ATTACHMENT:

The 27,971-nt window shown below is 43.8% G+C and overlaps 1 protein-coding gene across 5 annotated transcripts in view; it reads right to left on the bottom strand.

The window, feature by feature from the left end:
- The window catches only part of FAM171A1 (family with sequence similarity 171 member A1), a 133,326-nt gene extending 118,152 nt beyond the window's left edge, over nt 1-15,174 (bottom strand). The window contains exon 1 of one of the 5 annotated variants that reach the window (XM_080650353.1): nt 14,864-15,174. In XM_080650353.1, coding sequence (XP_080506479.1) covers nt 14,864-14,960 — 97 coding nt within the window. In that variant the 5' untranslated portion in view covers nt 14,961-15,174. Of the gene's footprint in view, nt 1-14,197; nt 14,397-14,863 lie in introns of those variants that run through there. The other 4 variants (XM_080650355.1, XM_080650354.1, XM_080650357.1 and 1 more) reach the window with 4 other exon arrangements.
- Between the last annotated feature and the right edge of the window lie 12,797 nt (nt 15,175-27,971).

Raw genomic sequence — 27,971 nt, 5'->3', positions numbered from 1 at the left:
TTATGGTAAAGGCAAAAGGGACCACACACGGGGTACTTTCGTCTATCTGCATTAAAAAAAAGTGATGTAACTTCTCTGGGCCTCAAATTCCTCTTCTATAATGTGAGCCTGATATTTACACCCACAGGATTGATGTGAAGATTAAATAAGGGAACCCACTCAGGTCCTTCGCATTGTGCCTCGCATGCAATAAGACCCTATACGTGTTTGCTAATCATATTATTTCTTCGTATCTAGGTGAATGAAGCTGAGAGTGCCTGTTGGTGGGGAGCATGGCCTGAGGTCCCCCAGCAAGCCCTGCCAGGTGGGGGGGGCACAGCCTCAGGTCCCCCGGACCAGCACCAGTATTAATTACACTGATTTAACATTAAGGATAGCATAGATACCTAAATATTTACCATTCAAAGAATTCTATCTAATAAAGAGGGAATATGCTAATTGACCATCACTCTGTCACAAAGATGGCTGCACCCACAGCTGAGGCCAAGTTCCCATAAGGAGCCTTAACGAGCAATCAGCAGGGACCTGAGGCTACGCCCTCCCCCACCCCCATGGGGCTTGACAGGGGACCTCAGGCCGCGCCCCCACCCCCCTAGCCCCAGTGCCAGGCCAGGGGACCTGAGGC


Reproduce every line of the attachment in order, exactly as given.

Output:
The 27,971-nt window shown below is 43.8% G+C and overlaps 1 protein-coding gene across 5 annotated transcripts in view; it reads right to left on the bottom strand.

The window, feature by feature from the left end:
- The window catches only part of FAM171A1 (family with sequence similarity 171 member A1), a 133,326-nt gene extending 118,152 nt beyond the window's left edge, over nt 1-15,174 (bottom strand). The window contains exon 1 of one of the 5 annotated variants that reach the window (XM_080650353.1): nt 14,864-15,174. In XM_080650353.1, coding sequence (XP_080506479.1) covers nt 14,864-14,960 — 97 coding nt within the window. In that variant the 5' untranslated portion in view covers nt 14,961-15,174. Of the gene's footprint in view, nt 1-14,197; nt 14,397-14,863 lie in introns of those variants that run through there. The other 4 variants (XM_080650355.1, XM_080650354.1, XM_080650357.1 and 1 more) reach the window with 4 other exon arrangements.
- Between the last annotated feature and the right edge of the window lie 12,797 nt (nt 15,175-27,971).

Raw genomic sequence — 27,971 nt, 5'->3', positions numbered from 1 at the left:
TTATGGTAAAGGCAAAAGGGACCACACACGGGGTACTTTCGTCTATCTGCATTAAAAAAAAGTGATGTAACTTCTCTGGGCCTCAAATTCCTCTTCTATAATGTGAGCCTGATATTTACACCCACAGGATTGATGTGAAGATTAAATAAGGGAACCCACTCAGGTCCTTCGCATTGTGCCTCGCATGCAATAAGACCCTATACGTGTTTGCTAATCATATTATTTCTTCGTATCTAGGTGAATGAAGCTGAGAGTGCCTGTTGGTGGGGAGCATGGCCTGAGGTCCCCCAGCAAGCCCTGCCAGGTGGGGGGGGCACAGCCTCAGGTCCCCCGGACCAGCACCAGTATTAATTACACTGATTTAACATTAAGGATAGCATAGATACCTAAATATTTACCATTCAAAGAATTCTATCTAATAAAGAGGGAATATGCTAATTGACCATCACTCTGTCACAAAGATGGCTGCACCCACAGCTGAGGCCAAGTTCCCATAAGGAGCCTTAACGAGCAATCAGCAGGGACCTGAGGCTACGCCCTCCCCCACCCCCATGGGGCTTGACAGGGGACCTCAGGCCGCGCCCCCACCCCCCTAGCCCCAGTGCCAGGCCAGGGGACCTGAGGC